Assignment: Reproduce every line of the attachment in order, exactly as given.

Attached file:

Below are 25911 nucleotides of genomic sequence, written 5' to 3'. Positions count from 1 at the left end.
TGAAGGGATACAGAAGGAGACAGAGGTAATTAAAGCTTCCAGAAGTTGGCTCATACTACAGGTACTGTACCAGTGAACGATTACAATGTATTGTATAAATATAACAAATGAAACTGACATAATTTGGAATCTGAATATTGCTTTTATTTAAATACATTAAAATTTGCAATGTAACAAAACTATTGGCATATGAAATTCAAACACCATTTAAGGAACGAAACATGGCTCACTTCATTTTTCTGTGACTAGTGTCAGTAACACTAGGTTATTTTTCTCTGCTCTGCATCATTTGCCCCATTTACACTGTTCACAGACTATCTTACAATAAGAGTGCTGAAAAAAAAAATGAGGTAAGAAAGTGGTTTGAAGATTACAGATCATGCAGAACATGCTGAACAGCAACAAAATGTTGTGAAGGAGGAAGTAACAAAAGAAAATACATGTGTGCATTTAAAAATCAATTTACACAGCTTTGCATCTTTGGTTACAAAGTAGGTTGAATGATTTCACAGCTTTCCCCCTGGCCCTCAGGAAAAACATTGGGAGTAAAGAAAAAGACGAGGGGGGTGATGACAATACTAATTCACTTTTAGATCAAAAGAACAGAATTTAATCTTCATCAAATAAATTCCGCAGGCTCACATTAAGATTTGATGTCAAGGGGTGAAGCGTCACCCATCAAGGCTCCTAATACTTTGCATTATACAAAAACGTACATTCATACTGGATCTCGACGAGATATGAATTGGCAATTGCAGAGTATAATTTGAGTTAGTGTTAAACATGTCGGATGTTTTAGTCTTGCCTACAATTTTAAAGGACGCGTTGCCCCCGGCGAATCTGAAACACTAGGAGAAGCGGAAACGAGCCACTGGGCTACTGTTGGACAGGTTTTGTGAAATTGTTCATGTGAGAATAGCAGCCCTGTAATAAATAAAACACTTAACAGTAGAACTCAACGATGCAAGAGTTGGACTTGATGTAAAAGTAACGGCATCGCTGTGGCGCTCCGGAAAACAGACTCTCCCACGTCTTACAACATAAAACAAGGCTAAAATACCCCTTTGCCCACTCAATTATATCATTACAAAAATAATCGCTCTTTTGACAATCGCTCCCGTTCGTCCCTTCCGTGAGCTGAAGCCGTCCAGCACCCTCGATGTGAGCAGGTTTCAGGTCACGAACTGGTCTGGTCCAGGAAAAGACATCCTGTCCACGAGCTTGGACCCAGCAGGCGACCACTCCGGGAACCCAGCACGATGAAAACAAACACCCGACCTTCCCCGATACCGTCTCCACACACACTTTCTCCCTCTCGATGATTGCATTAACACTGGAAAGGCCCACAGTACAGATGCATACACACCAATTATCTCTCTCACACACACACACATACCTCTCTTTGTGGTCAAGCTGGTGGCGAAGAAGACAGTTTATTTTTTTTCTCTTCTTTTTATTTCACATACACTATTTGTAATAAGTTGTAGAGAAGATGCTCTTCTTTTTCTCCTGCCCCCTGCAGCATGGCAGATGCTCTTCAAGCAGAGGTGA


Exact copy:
Below are 25911 nucleotides of genomic sequence, written 5' to 3'. Positions count from 1 at the left end.
TGAAGGGATACAGAAGGAGACAGAGGTAATTAAAGCTTCCAGAAGTTGGCTCATACTACAGGTACTGTACCAGTGAACGATTACAATGTATTGTATAAATATAACAAATGAAACTGACATAATTTGGAATCTGAATATTGCTTTTATTTAAATACATTAAAATTTGCAATGTAACAAAACTATTGGCATATGAAATTCAAACACCATTTAAGGAACGAAACATGGCTCACTTCATTTTTCTGTGACTAGTGTCAGTAACACTAGGTTATTTTTCTCTGCTCTGCATCATTTGCCCCATTTACACTGTTCACAGACTATCTTACAATAAGAGTGCTGAAAAAAAAAATGAGGTAAGAAAGTGGTTTGAAGATTACAGATCATGCAGAACATGCTGAACAGCAACAAAATGTTGTGAAGGAGGAAGTAACAAAAGAAAATACATGTGTGCATTTAAAAATCAATTTACACAGCTTTGCATCTTTGGTTACAAAGTAGGTTGAATGATTTCACAGCTTTCCCCCTGGCCCTCAGGAAAAACATTGGGAGTAAAGAAAAAGACGAGGGGGGTGATGACAATACTAATTCACTTTTAGATCAAAAGAACAGAATTTAATCTTCATCAAATAAATTCCGCAGGCTCACATTAAGATTTGATGTCAAGGGGTGAAGCGTCACCCATCAAGGCTCCTAATACTTTGCATTATACAAAAACGTACATTCATACTGGATCTCGACGAGATATGAATTGGCAATTGCAGAGTATAATTTGAGTTAGTGTTAAACATGTCGGATGTTTTAGTCTTGCCTACAATTTTAAAGGACGCGTTGCCCCCGGCGAATCTGAAACACTAGGAGAAGCGGAAACGAGCCACTGGGCTACTGTTGGACAGGTTTTGTGAAATTGTTCATGTGAGAATAGCAGCCCTGTAATAAATAAAACACTTAACAGTAGAACTCAACGATGCAAGAGTTGGACTTGATGTAAAAGTAACGGCATCGCTGTGGCGCTCCGGAAAACAGACTCTCCCACGTCTTACAACATAAAACAAGGCTAAAATACCCCTTTGCCCACTCAATTATATCATTACAAAAATAATCGCTCTTTTGACAATCGCTCCCGTTCGTCCCTTCCGTGAGCTGAAGCCGTCCAGCACCCTCGATGTGAGCAGGTTTCAGGTCACGAACTGGTCTGGTCCAGGAAAAGACATCCTGTCCACGAGCTTGGACCCAGCAGGCGACCACTCCGGGAACCCAGCACGATGAAAACAAACACCCGACCTTCCCCGATACCGTCTCCACACACACTTTCTCCCTCTCGATGATTGCATTAACACTGGAAAGGCCCACAGTACAGATGCATACACACCAATTATCTCTCTCACACACACACACATACCTCTCTTTGTGGTCAAGCTGGTGGCGAAGAAGACAGTTTATTTTTTTTCTCTTCTTTTTATTTCACATACACTATTTGTAATAAGTTGTAGAGAAGATGCTCTTCTTTTTCTCCTGCCCCCTGCAGCATGGCAGATGCTCTTCAAGCAGAGGTGA